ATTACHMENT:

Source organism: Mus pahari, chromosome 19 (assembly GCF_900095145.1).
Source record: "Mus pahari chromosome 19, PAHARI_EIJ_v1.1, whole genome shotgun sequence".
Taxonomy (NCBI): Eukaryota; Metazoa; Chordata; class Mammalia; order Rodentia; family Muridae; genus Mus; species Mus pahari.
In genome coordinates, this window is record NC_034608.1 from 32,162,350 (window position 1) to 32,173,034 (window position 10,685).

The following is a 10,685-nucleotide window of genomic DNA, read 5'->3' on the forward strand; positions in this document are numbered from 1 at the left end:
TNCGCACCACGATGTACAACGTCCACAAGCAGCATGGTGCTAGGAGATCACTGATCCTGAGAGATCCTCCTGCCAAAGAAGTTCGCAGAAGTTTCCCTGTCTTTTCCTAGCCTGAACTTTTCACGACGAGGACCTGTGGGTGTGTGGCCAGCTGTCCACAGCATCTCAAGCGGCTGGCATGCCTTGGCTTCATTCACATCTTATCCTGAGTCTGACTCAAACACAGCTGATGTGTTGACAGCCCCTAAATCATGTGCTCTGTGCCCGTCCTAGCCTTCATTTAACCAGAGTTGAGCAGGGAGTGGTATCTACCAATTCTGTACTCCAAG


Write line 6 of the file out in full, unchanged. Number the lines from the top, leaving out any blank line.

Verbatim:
TNCGCACCACGATGTACAACGTCCACAAGCAGCATGGTGCTAGGAGATCACTGATCCTGAGAGATCCTCCTGCCAAAGAAGTTCGCAGAAGTTTCCCTGTCTTTTCCTAGCCTGAACTTTTCACGACGAGGACCTGTGGGTGTGTGGCCAGCTGTCCACAGCATCTCAAGCGGCTGGCATGCCTTGGCTTCATTCACATCTTATCCTGAGTCTGACTCAAACACAGCTGATGTGTTGACAGCCCCTAAATCATGTGCTCTGTGCCCGTCCTAGCCTTCATTTAACCAGAGTTGAGCAGGGAGTGGTATCTACCAATTCTGTACTCCAAG